Series: Oxford Master Series in Physics.

Categories: Physics\Solid State Physics. Pages: 232. ISBN 13: 978-0198506447. Series: Oxford Master Series in Physics.

Oxford Master Series in Condensed Matter Physics. Contemporary Physics show more. About John Singleton. By (author) John Singleton.

Singleton (physics, Oxford) then explains semiconductors bands, the idea of artificial . This book provides an introduction to band theory and the electronic.

Автор: Singleton, John, Название: Band theory and electronic properties of solids Издательство: Oxford Academ Классификация .

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Article in Physics Today 55(12):61-62 · December 2002 with 1,090 Reads . How we measure 'reads'.

This latest text in the new Oxford Master Series in Physics provides a much need introduction to band theory and the electronic properties of materials. Written for students in physics and material science, the book takes a pedagogical approach to the subject through the extensive use of illustrations, examples and problem sets. The author draws on his extensive experience teaching band theory to provide the reader with a thorough understanding of the field. Considerable attention is paid to the vocabulary and quantum-mechanical training necessary to learn about the electronic, optical and structural properties of materials in science and technology. The text also offers several chapters on the newest experimental techniques used to study band structure. Concise yet rigorous, it fills a long overdue gap between student texts and current research activities.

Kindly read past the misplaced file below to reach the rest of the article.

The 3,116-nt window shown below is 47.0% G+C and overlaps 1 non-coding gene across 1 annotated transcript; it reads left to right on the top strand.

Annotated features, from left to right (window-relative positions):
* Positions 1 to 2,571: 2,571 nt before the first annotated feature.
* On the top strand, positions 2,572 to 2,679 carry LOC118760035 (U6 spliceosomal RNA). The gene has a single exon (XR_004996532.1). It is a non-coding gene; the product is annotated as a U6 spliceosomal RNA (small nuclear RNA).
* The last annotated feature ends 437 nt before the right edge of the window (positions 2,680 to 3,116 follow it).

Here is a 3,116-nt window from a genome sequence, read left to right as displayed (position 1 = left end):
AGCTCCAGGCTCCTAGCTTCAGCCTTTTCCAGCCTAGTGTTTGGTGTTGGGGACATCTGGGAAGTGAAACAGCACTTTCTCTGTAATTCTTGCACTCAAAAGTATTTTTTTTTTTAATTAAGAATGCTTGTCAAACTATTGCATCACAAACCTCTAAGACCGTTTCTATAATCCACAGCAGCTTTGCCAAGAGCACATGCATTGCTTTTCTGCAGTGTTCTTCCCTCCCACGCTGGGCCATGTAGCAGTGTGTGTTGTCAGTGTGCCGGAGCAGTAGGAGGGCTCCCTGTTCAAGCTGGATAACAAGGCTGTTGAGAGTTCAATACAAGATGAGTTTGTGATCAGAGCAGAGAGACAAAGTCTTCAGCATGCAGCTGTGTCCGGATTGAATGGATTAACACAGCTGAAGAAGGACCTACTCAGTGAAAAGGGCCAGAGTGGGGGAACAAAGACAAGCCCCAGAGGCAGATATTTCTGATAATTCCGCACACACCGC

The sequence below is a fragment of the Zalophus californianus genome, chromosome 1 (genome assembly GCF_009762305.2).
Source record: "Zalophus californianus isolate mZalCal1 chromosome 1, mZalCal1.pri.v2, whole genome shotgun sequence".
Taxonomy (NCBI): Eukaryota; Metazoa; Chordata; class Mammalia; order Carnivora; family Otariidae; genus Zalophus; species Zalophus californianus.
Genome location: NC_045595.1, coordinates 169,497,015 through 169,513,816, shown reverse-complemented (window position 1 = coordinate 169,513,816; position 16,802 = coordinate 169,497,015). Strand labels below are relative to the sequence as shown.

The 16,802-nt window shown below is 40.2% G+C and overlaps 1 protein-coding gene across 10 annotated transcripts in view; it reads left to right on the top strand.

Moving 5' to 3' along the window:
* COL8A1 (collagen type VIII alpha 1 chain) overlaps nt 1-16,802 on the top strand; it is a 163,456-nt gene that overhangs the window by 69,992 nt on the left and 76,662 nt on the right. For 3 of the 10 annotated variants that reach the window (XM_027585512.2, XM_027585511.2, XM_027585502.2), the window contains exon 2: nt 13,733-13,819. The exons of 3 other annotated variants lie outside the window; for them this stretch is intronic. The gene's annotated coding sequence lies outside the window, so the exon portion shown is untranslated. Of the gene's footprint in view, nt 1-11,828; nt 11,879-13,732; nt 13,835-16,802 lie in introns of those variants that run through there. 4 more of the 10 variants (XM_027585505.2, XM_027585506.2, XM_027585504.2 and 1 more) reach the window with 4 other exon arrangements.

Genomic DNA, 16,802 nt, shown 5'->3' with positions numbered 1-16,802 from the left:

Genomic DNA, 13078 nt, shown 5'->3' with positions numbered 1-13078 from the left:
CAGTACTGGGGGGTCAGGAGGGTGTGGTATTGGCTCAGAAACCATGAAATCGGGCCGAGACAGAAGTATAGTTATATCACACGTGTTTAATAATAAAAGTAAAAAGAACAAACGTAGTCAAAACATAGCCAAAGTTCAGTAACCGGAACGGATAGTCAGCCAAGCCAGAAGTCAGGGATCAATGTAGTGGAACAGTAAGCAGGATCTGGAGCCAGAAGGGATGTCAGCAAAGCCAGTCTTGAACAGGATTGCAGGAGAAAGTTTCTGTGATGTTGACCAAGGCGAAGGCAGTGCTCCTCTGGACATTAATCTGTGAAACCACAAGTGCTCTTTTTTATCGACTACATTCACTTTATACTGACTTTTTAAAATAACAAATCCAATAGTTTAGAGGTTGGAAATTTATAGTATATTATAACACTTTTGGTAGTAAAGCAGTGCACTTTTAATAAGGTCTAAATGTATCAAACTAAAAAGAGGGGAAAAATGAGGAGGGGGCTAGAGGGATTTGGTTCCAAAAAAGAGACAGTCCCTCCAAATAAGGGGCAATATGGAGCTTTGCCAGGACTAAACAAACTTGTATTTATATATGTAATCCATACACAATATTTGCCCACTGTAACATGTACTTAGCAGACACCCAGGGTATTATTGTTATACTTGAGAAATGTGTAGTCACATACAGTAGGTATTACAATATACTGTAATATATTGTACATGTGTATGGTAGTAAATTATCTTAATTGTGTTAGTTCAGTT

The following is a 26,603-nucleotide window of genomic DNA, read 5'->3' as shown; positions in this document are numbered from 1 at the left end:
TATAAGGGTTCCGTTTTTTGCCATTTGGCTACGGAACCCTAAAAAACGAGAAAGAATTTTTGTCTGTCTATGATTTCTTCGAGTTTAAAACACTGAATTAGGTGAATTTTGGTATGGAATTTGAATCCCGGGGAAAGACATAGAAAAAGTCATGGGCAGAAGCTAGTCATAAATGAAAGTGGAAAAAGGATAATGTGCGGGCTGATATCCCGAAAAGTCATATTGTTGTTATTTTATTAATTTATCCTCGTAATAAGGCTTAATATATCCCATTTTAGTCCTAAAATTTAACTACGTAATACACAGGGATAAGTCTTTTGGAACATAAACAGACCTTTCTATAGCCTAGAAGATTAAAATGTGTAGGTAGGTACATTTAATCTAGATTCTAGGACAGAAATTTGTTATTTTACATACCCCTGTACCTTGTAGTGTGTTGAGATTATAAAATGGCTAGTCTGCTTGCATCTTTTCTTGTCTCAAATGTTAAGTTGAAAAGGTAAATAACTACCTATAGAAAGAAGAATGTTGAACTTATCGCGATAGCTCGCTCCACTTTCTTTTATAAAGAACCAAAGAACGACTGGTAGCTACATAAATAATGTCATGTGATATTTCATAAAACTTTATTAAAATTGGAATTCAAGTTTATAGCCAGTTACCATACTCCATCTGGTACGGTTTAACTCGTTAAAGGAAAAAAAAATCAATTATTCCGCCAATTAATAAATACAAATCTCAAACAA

ALAN
This book is a good bridge between very abbreviated descriptions of solid state physics found in most EE semiconductor device books and a tome like Ashcroft and Mermin's standard Solid State Physics book. It is mainly descriptive and elementary (the Boltzmann transport equation is barely mentioned). I like it because the author often plainly says useful things like the effective masses of electrons and light holes are similar, or that the heavy hole masses are pretty much the same for common semiconductors. The coverage of optical properties is minimal, apparently by design since the book is part of a series (Optical Properties of Solids by Fox).
Tantil